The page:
Temporary Freedom

Miller started secretly stashing away money in a savings account after paying off bills and when Jack was 1, she decided to leave.

“I had proof [her ex] had started a different relationship, so I told him Jack and I would move out of the city and he could visit whenever he wanted. I tried to make it as amicable as possible and he agreed to it. It was a start of freedom.”

For the first time in a long time, Miller wasn’t afraid at night. Unfortunately, her peace didn’t last long.

“He hardly ever came over at first, but then he started coming more and acting aggressively in front of our son, pushing me in the kitchen, yelling at me. I remember our son stepping between us and shaking his finger at his dad.”

When her ex’s new relationship ended, he showed up again, begging Miller for another chance. She refused. That’s when he turned to the courts and filed an order for full custody. 

“He said I was trying to kidnap our son and wasn’t allowing him to see him. I was completely naïve to the whole family court system. I had no understanding of how parental alienation syndrome worked and how people used it.”

Miller wasn’t allowed to bring up domestic violence in court because she had no concrete proof to back it up, things like police reports or hospital records, a barrier many survivors of verbal, psychological and sexual abuse face. As a result, her ex was granted non-supervised visitation rights.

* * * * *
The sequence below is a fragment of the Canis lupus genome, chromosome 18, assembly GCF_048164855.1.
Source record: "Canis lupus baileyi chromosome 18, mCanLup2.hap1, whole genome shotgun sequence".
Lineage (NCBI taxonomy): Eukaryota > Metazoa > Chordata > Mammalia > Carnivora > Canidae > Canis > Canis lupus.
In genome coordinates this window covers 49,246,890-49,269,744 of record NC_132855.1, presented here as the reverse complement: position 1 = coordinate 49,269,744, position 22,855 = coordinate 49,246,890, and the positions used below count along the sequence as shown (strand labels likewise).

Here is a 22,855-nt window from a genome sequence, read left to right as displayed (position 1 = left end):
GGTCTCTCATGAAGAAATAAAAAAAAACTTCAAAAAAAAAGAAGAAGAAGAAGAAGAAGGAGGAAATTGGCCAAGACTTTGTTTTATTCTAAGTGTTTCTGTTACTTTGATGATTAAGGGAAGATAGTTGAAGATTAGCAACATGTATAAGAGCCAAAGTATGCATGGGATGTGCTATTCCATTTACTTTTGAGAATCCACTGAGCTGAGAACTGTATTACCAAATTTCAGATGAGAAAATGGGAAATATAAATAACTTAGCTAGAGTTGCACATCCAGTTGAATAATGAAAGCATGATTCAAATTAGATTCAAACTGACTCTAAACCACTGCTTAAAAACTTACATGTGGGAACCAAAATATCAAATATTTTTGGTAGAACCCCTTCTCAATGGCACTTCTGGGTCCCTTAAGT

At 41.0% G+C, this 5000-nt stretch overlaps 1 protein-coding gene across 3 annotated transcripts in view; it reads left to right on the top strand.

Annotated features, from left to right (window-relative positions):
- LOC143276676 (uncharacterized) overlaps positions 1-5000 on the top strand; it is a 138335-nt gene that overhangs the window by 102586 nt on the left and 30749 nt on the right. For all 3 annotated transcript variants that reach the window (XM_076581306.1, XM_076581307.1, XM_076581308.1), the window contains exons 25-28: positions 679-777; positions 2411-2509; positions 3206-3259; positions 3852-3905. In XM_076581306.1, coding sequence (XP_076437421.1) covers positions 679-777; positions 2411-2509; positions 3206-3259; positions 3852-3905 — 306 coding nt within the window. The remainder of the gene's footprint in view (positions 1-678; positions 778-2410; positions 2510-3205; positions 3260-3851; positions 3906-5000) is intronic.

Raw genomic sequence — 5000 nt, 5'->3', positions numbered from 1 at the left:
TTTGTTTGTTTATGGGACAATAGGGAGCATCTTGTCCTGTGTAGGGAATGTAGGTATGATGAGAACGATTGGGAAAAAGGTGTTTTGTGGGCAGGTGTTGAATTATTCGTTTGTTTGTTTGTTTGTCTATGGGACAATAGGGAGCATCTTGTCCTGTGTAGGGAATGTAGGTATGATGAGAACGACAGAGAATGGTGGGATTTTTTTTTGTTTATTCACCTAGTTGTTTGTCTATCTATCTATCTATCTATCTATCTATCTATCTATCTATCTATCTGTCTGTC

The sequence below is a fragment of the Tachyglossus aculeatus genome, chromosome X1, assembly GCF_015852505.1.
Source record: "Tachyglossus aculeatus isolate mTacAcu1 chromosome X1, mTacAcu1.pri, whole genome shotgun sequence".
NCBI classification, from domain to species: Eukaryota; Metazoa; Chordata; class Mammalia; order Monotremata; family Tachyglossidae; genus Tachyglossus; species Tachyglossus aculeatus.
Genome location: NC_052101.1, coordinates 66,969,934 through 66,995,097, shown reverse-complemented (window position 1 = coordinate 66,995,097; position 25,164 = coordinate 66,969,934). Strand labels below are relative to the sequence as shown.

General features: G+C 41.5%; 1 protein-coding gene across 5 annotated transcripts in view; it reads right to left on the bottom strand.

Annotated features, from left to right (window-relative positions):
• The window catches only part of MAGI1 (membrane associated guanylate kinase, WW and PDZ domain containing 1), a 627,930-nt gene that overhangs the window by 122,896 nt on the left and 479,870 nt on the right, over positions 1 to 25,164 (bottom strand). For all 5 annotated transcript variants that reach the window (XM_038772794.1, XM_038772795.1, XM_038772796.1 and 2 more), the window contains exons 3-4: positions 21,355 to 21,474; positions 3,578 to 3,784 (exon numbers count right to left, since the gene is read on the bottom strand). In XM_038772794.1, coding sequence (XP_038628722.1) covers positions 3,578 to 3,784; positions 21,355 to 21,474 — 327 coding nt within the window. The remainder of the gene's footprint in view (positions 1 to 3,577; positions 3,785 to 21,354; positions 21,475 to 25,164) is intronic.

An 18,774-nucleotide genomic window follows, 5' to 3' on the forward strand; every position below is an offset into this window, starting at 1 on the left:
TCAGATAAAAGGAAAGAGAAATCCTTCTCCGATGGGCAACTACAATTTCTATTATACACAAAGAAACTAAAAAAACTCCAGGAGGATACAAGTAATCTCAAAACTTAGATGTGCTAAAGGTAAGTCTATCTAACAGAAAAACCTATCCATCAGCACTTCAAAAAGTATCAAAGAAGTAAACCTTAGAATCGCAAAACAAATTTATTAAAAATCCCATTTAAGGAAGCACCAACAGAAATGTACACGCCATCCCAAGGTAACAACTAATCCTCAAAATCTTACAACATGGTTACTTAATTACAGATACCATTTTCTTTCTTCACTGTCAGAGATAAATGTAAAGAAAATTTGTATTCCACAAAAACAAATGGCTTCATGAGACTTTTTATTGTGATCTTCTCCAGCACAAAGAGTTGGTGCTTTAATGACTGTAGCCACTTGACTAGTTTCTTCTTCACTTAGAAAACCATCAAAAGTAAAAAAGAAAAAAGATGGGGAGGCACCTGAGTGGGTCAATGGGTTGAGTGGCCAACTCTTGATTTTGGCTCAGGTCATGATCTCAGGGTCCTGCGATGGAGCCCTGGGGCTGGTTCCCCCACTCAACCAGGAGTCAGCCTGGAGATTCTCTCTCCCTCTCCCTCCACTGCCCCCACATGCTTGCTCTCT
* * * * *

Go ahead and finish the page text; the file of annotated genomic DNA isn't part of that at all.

It was soon after this that Miller says her ex began to sexually abuse their son when the child was with him. At three years old, he told his mother that his father made him play something horrific called “the penis game.” But since the boy wouldn’t open up to authorities, it was difficult to make a case. 

Some Background

According to the Adverse Childhood Experiences, or ACE study, 22 percent of U.S. children are sexually abused before they reach 18. The Meier study found courts typically only believe 15 percent of child sexual abuse reports from protective mothers, and only 2 percent when the father accuses the mother of parental alienation. According to former attorney and advocate Barry Goldwater, the Bala study found mothers make deliberate false reports of abuse less than 2% of the time. 

“This means the courts are getting a large majority of sexual abuse cases wrong and the mistakes are tilted toward helping sexual predators and risking children,” says Goldstein. “Courts make these tragic mistakes because they .... fail to use scientific research and rely on experts who are unqualified to [review] domestic violence or child sexual abuse.”

Courts Ignored Complaints

At three, Jack acted out a sexual game with a friend, typically a clear sign of sexual abuse. But a court evaluator chalked up the incident to the boys “playing doctor.” Jack continued to act out inappropriately at school, with teachers reporting sexually themed games, but Miller’s complaints in court fell on deaf ears.